I think that now is a great time to sit back, consolidate positions and reflect on everything that is happening in the world before jumping into any new long term commitments.

    Just my two cents.

    Here's the other 98 cents of my opinion... http://www.invested.com.au/85/leverage-strategy-37587/

    :rolleyes:
     
  12. Michealf

    Michealf New Member

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    Get the best of both worlds! Pay the funds into the PPR mortgage to reduce the debt (and increase equity) Then draw down the increased equity and invest in another investment property.
     
  13. Simon Hampel

    Simon Hampel Co-founder Staff Member

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    That's a good suggestion.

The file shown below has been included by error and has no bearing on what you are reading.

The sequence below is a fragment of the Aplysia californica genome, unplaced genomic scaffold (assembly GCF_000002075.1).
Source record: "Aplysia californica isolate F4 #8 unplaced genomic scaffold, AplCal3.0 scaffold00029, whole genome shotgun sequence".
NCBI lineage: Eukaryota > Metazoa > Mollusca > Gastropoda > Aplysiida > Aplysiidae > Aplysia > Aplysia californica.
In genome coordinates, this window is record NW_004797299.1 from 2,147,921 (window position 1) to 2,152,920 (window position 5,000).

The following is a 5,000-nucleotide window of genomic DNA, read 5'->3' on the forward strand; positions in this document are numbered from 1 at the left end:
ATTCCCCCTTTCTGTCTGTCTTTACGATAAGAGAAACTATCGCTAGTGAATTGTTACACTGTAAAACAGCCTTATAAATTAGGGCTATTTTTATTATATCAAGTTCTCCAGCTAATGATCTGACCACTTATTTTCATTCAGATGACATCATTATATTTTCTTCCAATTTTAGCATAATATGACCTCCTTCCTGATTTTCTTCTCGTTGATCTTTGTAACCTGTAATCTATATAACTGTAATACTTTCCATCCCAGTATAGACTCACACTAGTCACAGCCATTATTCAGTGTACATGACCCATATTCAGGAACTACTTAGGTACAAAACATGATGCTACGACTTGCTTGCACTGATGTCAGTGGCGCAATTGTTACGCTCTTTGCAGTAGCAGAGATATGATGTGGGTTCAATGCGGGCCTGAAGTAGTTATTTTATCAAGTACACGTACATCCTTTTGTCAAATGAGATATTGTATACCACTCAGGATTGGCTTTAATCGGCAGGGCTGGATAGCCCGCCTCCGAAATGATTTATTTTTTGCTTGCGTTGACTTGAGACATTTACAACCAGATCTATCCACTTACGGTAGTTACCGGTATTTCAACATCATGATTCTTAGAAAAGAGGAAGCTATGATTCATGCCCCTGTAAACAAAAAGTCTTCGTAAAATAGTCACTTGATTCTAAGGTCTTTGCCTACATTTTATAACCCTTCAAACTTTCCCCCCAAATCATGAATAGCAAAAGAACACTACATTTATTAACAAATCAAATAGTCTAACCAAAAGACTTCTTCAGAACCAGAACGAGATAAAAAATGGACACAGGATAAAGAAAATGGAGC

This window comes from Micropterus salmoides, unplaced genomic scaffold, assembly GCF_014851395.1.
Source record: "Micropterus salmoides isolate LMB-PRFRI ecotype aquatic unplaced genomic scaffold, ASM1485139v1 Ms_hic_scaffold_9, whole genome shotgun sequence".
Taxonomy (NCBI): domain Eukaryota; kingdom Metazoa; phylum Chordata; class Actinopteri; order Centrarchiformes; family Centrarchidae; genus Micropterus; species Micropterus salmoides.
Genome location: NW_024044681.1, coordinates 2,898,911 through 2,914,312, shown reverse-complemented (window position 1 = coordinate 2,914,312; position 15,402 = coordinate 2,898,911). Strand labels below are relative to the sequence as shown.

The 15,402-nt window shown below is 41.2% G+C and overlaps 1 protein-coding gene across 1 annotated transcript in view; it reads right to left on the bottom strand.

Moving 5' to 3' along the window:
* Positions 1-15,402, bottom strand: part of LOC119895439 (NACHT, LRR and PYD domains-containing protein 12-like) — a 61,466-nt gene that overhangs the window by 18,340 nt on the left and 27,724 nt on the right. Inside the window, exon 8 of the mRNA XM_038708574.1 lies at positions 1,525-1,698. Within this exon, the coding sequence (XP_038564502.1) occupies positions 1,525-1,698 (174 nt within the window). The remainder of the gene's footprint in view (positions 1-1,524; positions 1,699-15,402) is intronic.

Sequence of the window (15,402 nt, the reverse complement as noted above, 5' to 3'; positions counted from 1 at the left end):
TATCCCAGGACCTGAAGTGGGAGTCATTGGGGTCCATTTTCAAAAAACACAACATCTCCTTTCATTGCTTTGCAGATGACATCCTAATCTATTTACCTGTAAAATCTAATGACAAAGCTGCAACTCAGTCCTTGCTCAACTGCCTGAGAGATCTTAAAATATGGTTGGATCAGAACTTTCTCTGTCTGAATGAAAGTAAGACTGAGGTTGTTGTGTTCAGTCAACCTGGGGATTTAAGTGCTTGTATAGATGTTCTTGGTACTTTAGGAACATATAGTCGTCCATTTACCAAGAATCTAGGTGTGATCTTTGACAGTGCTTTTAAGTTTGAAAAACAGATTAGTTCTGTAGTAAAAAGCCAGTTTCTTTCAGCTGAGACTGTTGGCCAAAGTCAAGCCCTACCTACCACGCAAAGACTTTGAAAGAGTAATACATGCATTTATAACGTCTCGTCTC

PPOR debt is generally non-productive. You don't get any income from it, and the interest you pay is not deductible. Any capital growth you get is a bonus and generally not the goal of the exercise.

    There's nothing wrong with paying down PPOR debt ... that's a guaranteed 7%+ (depending on the interest rates you pay) tax-free and (mostly) risk-free return on your investment!

    You can always borrow against the equity later for further fully-deductible investments.
     
  14. GregR

    GregR Reid Consultants

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    I agree with Chris, a happy wife is important.
    I have no trouble with the goals but I think you are very tight on a deposit if $24 or $25k is all you intend to use. There are not many lenders remaining in the market lending 95% LVR, it would need to be a very strong deal and with a the purchase price of $250, you seems to ignore having to fund stamp duty and settlement costs.

    I would first look to put the $18k into an offset against your PPOR, with the effect the same as paying it into the loan itself as far as interest cost is concerned.
    I would question why you are not using an income tax variation form for yourself rather than allowing the government to mismanage my $18k for nearly 2 years.